# how do I right x^2 in MATLAB

2 views (last 30 days)
Alex Walton on 23 Nov 2020
Commented: Image Analyst on 24 Nov 2020
i trying to do some equetion and i come up with an erro message every time i right it out

John D'Errico on 23 Nov 2020
Edited: John D'Errico on 23 Nov 2020
Is x a scalar? If so, then you write it as x^2.
Is x a vector? Then, assuming you want to perform an element-wise squaring, you use x.^2.
If you are asking this question, you REALLY need to be reading the getting started tutorials - the Onramp tutorials are a good place to start. There are also multiple MATLAB tutoring sessions on Youtube to watch.
Finally, when you get an error. then show what you did. Show the COMPLETE error message, thus everything in red. Otherwise we need to make wild guesses as to what you did wrong.

John D'Errico on 24 Nov 2020
Honestly, I think you are giving up, not trying. It is just too overwhelming for you, so you give up before you ever start. Then you just ask someone to write the code for your assignments. You won't learn that way. So try this:
Given two vectors, x and y, can you multiply the elements of the two vectors?
x = [1 2 3 4];
y = [2 3 5 7];
The result (element-wise product) should be
z = [2 6 15 28]
What one line of code would have you multiply the vectors x and y? I've already told you how to do it. So try it. Show me that you want to learn. And then we can take the next step, building up what you need to do to get a solution.
Steven Lord on 24 Nov 2020
John and Rik both suggested that you work through the MATLAB Onramp tutorial and I agree with that suggestion. It is about a two hour long free course with videos and hands-on exercises that are automatically scored (so you get feedback about whether your answer is correct right away) and is designed to teach you the basics of working with MATLAB. I suspect after taking sections 4 and 6 you will understand the difference between the ^ and .^ operators and be able to answer your question.
Alex Walton on 24 Nov 2020
ok

Steven Lord on 23 Nov 2020
To raise a square matrix to a power use the ^ operator.
To raise each element of an array (the array need not be square or even 2-dimensional) to a power use the .^ operator.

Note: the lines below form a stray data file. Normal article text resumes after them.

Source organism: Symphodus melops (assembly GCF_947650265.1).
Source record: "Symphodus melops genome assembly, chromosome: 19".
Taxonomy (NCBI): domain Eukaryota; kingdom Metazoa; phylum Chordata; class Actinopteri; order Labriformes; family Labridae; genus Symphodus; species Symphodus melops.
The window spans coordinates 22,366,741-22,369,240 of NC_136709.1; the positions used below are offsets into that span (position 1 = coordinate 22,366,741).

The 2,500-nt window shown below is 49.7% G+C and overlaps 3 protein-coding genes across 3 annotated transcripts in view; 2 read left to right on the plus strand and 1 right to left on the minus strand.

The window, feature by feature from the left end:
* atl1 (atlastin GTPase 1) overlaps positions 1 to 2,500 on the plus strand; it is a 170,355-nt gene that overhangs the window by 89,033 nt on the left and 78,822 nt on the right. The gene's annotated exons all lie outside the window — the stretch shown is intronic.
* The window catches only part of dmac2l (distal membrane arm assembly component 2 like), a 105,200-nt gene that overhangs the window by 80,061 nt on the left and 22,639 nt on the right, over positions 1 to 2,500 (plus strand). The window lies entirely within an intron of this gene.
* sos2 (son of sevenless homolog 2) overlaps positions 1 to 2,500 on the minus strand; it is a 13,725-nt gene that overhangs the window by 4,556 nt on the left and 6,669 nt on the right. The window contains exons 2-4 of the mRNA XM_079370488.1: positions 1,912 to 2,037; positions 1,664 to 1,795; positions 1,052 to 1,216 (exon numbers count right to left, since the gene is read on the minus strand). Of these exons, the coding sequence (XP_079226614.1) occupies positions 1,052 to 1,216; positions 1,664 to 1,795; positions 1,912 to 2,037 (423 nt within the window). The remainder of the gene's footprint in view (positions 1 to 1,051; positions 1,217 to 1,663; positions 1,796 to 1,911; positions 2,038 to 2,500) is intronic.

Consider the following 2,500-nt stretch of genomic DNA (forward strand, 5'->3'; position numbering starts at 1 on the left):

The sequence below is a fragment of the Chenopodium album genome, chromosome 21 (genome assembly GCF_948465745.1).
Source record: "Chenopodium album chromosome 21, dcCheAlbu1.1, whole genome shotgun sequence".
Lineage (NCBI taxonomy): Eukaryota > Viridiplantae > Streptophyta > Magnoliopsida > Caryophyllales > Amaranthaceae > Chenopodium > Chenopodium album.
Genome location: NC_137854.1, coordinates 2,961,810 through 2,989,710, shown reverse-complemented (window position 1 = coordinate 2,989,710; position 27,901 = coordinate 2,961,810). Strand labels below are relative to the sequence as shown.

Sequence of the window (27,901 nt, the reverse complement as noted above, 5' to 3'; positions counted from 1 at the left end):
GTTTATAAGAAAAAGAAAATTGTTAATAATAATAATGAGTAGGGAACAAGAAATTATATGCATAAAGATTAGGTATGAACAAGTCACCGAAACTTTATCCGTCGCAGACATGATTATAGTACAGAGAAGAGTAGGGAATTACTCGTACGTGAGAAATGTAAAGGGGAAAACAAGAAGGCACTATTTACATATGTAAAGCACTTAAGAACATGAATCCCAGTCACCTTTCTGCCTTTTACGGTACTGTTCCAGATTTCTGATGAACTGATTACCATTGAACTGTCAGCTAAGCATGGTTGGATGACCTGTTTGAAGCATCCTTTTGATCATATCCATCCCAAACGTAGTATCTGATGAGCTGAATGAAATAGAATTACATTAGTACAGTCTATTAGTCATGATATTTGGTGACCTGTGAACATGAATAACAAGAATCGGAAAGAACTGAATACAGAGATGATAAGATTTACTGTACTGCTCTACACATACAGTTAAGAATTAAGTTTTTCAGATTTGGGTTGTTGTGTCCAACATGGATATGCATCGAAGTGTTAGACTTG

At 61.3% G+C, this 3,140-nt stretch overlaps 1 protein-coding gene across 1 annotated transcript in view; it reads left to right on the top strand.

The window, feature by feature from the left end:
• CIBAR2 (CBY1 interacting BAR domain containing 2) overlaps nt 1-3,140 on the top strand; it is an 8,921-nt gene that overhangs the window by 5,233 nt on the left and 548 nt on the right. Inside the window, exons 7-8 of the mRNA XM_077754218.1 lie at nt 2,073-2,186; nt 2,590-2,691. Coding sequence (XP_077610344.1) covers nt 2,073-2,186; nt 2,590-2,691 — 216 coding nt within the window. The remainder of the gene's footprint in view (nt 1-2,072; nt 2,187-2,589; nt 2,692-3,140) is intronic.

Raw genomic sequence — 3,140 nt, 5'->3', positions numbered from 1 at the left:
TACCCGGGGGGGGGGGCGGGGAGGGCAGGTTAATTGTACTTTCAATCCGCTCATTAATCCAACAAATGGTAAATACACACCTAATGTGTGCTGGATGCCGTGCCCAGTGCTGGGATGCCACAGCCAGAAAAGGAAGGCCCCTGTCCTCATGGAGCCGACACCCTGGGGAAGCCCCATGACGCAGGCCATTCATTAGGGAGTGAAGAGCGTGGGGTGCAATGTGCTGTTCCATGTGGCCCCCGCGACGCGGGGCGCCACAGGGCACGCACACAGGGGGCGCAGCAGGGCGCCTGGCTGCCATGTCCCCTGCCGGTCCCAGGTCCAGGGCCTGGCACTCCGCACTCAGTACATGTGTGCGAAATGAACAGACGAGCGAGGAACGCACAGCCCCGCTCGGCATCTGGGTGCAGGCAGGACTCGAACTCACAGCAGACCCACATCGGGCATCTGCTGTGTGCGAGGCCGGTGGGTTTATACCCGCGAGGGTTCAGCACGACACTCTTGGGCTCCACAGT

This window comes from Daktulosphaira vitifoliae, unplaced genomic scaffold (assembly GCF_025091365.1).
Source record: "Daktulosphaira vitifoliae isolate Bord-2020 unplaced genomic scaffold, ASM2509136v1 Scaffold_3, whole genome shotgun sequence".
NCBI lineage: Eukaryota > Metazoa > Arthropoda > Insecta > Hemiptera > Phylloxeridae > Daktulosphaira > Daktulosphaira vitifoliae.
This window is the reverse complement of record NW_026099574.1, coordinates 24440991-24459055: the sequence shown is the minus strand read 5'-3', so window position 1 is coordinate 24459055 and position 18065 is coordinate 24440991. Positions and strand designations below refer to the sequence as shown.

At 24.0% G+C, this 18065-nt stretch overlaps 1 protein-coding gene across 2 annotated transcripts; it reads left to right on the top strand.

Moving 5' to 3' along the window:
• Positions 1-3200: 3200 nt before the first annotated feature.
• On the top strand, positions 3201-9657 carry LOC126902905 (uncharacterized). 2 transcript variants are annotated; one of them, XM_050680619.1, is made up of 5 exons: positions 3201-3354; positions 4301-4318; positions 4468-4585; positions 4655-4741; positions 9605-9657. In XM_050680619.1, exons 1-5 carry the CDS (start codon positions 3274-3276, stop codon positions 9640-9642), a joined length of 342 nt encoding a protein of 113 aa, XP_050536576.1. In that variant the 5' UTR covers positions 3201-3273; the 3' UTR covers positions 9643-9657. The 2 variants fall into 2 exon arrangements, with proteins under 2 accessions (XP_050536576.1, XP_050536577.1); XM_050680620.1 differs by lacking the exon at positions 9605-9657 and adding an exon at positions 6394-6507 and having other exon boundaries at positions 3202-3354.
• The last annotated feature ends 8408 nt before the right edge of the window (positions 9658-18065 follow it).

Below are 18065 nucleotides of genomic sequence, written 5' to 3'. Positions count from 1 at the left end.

A = [1 2; 3 4]
A = 2×2
1 2 3 4
S1 = A^2
S1 = 2×2
7 10 15 22
S2 = A.^2
S2 = 2×2
1 4 9 16
If your matrix is not square (for example, if it is a row vector) then .^ will work but ^ will not.
thisWillWork = (1:5).^2
thisWillWork = 1×5
1 4 9 16 25
thisWillNOTWork = (1:5)^2
Error using ^ (line 51)
Incorrect dimensions for raising a matrix to a power. Check that the matrix is square and the power is a scalar. To perform elementwise matrix powers, use '.^'.

Show 1 older comment
Steven Lord on 23 Nov 2020
If you're asking if you can email me directly, I'm on vacation for the next week or so (only sporadically checking Answers.) Posting your follow-up questions as comments on this post (or as new posts, if they're unrelated to this topic) will let others answer more quickly than I will.
Alex Walton on 23 Nov 2020
you seam more helpfull... my e male is alex-walton3@sky.com
Image Analyst on 24 Nov 2020
Alex, why won't you ask questions here so all of can benefit from the discussion (like Steven specifically said)? Most volunteers here don't like offering free, private consulting via email when the Mathworks went to all this trouble to set up this nice forum for everyone's benefit. Besides, other people are helpful too. We volunteers range anywhere from people who simply give you the answer outright, to those like John who try to guide you to the answer so that you learn it more deeply than just being handed an answer. Even though John and Steve's approach may not be the fastest today, if you learn MATLAB, you will be faster in the future and won't have to ask. Indeed, hopefully you'll be the expert one day and be helping others here.

### Community Treasure Hunt

Find the treasures in MATLAB Central and discover how the community can help you!

Start Hunting!

Translated by